"There are never wanting some persons of violent and undertaking natures, who, so they may have power and business, will take it at any cost."
The Industrial Revolution: defined as 'the change from an agricultural to an industrial civilization that took place from about the middle of the 18th century to the middle of the 19th century. As discussed in Trachtenberg's article, Mechanization Takes Command, industrial machines were viewed as both a hindrance on society by some, yet others saw them as great emancipators. Trachtenberg also goes into detail about the loss of artisanship in American life. What the author is trying to say by this is that the introduction of mechanized business, while technically making work easier for the work, was actually contributing to the death of the spirit of the American blue-collar worker. Trachtenberg also hits on the importance of the development of the transcontinental railroad, and everything involved with it.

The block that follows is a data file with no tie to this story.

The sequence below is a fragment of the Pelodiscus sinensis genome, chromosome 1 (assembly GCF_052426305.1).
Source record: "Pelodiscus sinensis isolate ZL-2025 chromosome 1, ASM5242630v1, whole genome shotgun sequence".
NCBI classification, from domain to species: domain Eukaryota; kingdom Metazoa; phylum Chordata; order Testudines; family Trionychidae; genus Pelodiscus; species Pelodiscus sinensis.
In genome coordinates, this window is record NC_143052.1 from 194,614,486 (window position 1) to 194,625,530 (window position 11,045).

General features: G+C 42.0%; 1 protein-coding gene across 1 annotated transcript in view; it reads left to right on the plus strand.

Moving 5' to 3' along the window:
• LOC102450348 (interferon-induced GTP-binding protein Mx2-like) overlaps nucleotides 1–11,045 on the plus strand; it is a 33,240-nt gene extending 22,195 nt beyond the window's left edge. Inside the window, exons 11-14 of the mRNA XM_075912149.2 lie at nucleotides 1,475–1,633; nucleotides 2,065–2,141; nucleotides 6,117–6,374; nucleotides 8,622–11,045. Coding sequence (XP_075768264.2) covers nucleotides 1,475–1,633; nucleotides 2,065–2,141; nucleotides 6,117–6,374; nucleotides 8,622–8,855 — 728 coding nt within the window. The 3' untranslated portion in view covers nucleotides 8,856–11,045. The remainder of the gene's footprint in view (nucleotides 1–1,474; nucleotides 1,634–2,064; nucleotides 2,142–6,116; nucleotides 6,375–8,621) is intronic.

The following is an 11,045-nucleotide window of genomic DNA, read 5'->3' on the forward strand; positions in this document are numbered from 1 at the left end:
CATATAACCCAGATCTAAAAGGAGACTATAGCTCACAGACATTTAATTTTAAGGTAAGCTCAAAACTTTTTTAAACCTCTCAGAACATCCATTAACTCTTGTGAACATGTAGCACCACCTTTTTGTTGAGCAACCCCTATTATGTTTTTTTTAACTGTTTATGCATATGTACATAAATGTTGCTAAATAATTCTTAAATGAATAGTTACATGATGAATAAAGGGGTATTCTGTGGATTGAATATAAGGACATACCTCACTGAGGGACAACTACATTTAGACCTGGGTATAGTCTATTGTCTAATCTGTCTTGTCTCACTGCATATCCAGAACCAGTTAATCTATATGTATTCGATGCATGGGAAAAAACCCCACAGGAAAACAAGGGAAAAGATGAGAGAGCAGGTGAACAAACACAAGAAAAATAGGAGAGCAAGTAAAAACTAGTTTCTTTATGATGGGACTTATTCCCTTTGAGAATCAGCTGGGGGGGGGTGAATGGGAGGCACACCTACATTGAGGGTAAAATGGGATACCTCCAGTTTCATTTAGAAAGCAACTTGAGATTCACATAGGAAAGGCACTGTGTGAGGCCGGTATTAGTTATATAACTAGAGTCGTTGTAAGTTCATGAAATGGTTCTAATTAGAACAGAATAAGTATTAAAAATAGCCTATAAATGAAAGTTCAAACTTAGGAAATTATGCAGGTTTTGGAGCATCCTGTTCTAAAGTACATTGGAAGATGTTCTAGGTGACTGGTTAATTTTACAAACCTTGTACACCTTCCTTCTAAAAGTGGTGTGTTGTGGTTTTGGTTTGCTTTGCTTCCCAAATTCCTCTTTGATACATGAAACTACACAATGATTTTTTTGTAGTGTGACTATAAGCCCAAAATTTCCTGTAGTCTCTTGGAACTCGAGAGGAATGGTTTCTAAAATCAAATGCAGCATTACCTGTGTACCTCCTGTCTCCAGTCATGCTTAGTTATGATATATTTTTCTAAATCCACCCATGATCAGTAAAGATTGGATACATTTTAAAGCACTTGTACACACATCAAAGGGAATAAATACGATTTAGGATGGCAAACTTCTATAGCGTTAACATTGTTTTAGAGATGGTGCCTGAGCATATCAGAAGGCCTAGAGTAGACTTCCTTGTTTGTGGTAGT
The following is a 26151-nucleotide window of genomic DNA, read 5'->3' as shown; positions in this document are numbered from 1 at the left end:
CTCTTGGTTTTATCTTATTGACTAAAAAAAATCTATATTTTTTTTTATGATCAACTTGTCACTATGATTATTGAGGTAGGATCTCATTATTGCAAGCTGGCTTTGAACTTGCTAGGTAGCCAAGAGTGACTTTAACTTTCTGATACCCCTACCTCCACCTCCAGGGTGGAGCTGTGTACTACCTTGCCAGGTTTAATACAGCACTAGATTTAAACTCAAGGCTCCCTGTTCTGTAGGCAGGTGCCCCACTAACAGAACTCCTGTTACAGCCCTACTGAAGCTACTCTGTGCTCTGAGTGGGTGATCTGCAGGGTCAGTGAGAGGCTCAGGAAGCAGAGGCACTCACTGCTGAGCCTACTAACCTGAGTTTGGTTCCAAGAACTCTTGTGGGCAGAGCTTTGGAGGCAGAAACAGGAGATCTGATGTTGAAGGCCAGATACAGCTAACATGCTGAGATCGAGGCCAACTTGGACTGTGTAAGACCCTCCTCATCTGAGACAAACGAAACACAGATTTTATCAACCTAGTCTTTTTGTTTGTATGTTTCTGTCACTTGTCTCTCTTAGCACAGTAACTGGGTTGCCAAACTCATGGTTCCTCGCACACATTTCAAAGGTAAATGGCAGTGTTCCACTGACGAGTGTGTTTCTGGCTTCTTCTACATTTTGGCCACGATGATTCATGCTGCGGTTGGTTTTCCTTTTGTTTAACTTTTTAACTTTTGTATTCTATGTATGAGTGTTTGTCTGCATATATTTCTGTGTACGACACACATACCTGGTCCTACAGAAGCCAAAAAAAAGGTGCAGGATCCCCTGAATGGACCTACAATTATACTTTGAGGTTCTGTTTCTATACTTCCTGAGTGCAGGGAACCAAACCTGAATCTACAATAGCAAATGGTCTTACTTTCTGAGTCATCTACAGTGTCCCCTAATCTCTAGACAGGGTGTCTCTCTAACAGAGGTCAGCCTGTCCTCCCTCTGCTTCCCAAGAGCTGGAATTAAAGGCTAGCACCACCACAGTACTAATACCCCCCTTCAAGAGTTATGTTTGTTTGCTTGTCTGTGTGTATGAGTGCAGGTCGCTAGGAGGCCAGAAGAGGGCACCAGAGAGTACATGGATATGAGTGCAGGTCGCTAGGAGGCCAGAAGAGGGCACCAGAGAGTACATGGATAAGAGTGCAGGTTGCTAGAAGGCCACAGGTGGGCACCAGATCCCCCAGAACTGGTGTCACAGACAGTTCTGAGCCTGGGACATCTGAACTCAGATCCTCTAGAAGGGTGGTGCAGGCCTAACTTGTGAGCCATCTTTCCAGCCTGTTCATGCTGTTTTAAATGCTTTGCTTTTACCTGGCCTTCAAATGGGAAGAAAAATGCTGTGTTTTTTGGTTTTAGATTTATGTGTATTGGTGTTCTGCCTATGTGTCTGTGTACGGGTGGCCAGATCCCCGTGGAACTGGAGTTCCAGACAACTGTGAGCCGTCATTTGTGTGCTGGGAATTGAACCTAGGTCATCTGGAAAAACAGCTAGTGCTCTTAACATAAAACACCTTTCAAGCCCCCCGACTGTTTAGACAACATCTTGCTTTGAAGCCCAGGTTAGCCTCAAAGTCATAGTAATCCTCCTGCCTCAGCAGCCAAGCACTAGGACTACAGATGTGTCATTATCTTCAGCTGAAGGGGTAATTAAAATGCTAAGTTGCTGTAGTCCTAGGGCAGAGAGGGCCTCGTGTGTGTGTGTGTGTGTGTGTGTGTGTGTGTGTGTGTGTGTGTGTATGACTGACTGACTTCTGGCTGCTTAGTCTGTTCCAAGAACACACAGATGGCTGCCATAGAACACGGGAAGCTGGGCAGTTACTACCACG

Specifically, Trachtenberg mentions the necessity for the regulation of time across the United States; which the railroad industry actually created.
Matthew Josephson's article, entitled "The Robber Barons", had more of a focus on the pioneers of the business industry during the Industrial Revolution. In the passage that was presented to us, John D. Rockefeller was ultimately singled out. Josephson's attack on Rockefeller can be looked at as an indirect attack on capitalists altogether. Josephson makes it pretty clear to the reader his viewpoints about Rockefeller, which are all negative,(the only semi-good point being that he promised to preserve a widowed refinery owner, only to offer her less then half the worth of the property, pg. 86). Josephson does this to ultimately get the reader to side with him and his viewpoints of capitalists in the Industrial Revolution. Josephson proceeds to weave a web of...